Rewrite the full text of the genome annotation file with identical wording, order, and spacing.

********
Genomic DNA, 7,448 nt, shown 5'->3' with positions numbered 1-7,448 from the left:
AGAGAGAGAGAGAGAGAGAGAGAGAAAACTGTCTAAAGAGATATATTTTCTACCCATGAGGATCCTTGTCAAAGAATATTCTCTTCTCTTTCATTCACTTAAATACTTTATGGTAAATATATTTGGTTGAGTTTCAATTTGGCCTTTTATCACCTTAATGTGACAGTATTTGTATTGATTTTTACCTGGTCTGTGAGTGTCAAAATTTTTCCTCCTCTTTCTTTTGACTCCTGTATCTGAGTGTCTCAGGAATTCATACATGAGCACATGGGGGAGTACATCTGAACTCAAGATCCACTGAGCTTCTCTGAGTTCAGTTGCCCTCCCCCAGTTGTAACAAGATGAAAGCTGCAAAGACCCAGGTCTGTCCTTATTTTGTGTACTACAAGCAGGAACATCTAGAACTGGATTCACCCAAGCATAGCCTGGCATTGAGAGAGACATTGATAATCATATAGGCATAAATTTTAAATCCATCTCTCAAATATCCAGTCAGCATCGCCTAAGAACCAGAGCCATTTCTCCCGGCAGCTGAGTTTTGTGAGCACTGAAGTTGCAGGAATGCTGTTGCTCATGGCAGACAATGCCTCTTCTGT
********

Genomic DNA, 7,448 nt, shown 5'->3' with positions numbered 1-7,448 from the left:
AGAGAGAGAGAGAGAGAGAGAGAGAAAACTGTCTAAAGAGATATATTTTCTACCCATGAGGATCCTTGTCAAAGAATATTCTCTTCTCTTTCATTCACTTAAATACTTTATGGTAAATATATTTGGTTGAGTTTCAATTTGGCCTTTTATCACCTTAATGTGACAGTATTTGTATTGATTTTTACCTGGTCTGTGAGTGTCAAAATTTTTCCTCCTCTTTCTTTTGACTCCTGTATCTGAGTGTCTCAGGAATTCATACATGAGCACATGGGGGAGTACATCTGAACTCAAGATCCACTGAGCTTCTCTGAGTTCAGTTGCCCTCCCCCAGTTGTAACAAGATGAAAGCTGCAAAGACCCAGGTCTGTCCTTATTTTGTGTACTACAAGCAGGAACATCTAGAACTGGATTCACCCAAGCATAGCCTGGCATTGAGAGAGACATTGATAATCATATAGGCATAAATTTTAAATCCATCTCTCAAATATCCAGTCAGCATCGCCTAAGAACCAGAGCCATTTCTCCCGGCAGCTGAGTTTTGTGAGCACTGAAGTTGCAGGAATGCTGTTGCTCATGGCAGACAATGCCTCTTCTGT